Housing Minister Gavin Barwell MP has stressed the Government’s commitment to new proposals that would enable county councils to direct local plans.
Speaking at the Bill Committee scrutinising the Neighbourhood Planning Bill Mr Barwell clarified the detail of the proposal:
‘‘Under our proposals, a county council will be invited to prepare, revise or approve a local plan only if the local planning authority has failed to progress its plan, and when the Secretary of State thinks it is appropriate. County councils are directly accountable authorities, with the knowledge and understanding of the development needs of their areas, so in the Government’s opinion they are suitable bodies to prepare a plan for the areas they represent.’’
The proposals, which were introduced in October as a last-minute addition to the Neighbourhood Planning Bill, came under attack from Labour’s Shadow Housing and Planning Minister Roberta Blackman-Woods MP. Mrs Blackman-Woods told the Bill Committee that:
‘‘The District Councils Network has expressed serious concerns about the new clause and the new schedule. It would much prefer a collaborative process. It feels that the new clause casts district councils aside and leaves county councils to get on with the job rather than district councils being expected to work with county councils to see plans through…Hardly surprisingly, although district councils are not very happy, the County Councils Network has welcomed new clause 5 and new schedule 1.’’
Mr Barwell responded:
‘‘Perhaps a mistress of understatement, the Hon. Lady said that district councils were not terribly happy and county councils were reasonably happy. My message to district councils listening to this debate is that it is completely in their own power to ensure that this new clause is never used. All they need to do is produce local plans that address housing need in their area, and there will never be any reason at all for the Secretary of State to make use of this power. The only circumstances in which the power could ever be used would be if a district council somewhere in the country were failing to produce a local plan that met need in its area. To county councils, I would say, “Don’t get too excited”, because I do not think the intention is to make regular use of this power.’’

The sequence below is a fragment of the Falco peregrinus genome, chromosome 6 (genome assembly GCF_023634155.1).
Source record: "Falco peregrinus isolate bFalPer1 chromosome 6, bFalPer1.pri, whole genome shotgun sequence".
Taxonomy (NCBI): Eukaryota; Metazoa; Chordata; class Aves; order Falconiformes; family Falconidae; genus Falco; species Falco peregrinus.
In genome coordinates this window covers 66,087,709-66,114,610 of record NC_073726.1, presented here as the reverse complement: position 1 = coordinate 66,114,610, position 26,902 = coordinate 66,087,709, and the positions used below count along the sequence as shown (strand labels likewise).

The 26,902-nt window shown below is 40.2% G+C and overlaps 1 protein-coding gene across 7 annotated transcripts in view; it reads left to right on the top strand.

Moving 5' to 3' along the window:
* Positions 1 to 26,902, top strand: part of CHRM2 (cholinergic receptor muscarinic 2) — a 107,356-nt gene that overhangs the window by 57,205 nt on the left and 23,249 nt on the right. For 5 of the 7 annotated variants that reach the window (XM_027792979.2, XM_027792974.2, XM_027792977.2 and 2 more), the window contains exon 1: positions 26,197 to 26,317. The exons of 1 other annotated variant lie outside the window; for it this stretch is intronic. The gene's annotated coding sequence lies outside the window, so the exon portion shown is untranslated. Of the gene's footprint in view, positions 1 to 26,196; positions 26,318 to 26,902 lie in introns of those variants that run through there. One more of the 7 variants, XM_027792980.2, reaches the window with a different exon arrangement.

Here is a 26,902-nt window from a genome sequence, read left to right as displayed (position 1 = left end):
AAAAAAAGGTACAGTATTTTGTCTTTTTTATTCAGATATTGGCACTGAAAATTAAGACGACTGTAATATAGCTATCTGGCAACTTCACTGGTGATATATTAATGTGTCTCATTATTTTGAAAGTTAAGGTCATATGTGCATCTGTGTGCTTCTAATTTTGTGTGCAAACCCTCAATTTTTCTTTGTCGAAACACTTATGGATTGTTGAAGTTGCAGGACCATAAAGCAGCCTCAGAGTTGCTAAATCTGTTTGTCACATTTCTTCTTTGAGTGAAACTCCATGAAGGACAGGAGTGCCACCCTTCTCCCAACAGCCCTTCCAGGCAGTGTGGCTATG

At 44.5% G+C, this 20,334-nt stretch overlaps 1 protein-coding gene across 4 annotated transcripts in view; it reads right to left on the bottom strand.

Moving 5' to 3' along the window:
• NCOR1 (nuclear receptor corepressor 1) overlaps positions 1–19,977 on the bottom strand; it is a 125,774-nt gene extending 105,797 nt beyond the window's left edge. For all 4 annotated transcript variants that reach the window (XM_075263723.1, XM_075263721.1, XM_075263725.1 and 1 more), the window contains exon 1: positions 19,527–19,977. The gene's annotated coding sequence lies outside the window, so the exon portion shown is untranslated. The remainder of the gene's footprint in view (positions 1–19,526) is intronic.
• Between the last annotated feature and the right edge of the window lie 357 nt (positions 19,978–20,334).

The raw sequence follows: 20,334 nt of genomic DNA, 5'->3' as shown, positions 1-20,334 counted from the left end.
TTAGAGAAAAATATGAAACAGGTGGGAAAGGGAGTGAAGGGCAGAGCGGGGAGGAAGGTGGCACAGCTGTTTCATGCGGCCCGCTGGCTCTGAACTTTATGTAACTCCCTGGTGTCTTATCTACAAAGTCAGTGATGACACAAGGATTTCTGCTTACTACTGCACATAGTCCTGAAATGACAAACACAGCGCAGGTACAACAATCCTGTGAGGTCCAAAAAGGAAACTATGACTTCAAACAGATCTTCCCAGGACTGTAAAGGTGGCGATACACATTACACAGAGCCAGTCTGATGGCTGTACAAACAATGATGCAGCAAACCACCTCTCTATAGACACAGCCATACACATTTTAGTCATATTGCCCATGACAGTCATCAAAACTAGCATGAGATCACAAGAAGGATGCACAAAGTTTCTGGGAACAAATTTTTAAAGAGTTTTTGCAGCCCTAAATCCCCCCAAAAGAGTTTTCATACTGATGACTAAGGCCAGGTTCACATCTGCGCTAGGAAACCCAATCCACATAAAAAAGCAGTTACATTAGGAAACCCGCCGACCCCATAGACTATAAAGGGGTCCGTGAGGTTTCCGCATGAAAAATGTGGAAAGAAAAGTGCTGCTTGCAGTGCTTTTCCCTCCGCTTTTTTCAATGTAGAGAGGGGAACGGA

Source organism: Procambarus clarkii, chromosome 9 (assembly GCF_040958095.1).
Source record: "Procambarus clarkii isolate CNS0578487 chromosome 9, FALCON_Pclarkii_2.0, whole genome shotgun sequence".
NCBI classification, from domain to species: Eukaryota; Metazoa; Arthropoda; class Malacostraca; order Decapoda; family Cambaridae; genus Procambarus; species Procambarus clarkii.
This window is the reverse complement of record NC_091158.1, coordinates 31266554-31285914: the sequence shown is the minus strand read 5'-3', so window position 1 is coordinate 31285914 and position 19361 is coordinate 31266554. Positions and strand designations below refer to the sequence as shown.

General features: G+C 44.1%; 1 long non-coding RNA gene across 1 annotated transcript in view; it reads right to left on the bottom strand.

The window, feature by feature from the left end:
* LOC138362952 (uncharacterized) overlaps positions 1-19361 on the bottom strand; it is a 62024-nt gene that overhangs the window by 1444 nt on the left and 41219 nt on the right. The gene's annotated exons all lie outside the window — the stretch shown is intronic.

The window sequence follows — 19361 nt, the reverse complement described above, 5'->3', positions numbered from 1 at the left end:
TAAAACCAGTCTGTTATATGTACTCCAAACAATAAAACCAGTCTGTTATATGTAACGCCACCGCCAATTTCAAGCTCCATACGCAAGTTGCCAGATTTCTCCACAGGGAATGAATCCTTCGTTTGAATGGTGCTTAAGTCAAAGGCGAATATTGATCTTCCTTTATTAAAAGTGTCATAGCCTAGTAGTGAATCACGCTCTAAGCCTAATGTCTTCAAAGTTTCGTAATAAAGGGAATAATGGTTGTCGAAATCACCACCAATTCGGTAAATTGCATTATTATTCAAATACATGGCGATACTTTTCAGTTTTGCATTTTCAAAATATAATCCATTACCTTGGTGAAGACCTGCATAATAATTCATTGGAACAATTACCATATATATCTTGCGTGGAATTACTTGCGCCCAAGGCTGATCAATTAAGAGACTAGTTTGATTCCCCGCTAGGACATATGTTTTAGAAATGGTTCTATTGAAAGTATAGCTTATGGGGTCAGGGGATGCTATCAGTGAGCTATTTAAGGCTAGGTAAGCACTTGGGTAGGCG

Mr Barwell’s remarks confirm that plans for the Secretary of State to directly intervene to make local plans in areas without them by 2017 have been dropped – instead the SoS will direct county councils to intervene on his behalf.
The concern of the District Councils Network about this change is understandable. Whilst the prospect of a Plan made in Whitehall being forced on a community always seemed fairly remote, it is possible to imagine a county council being ready and willing to step in and deliver their vision for their area’s future. Whilst Mr Barwell is keen to suggest that the new power will not be used in practice, with the 2017 deadline approaching (however that deadline is interpreted) and county councils itching to use new powers, behind-schedule district councils will need to get a move on to avoid what is for many the most undesirable outcome – being told what to do by their county council colleagues.
In giving local plan making powers to county councils, has the Government found a stick more effective than any carrot?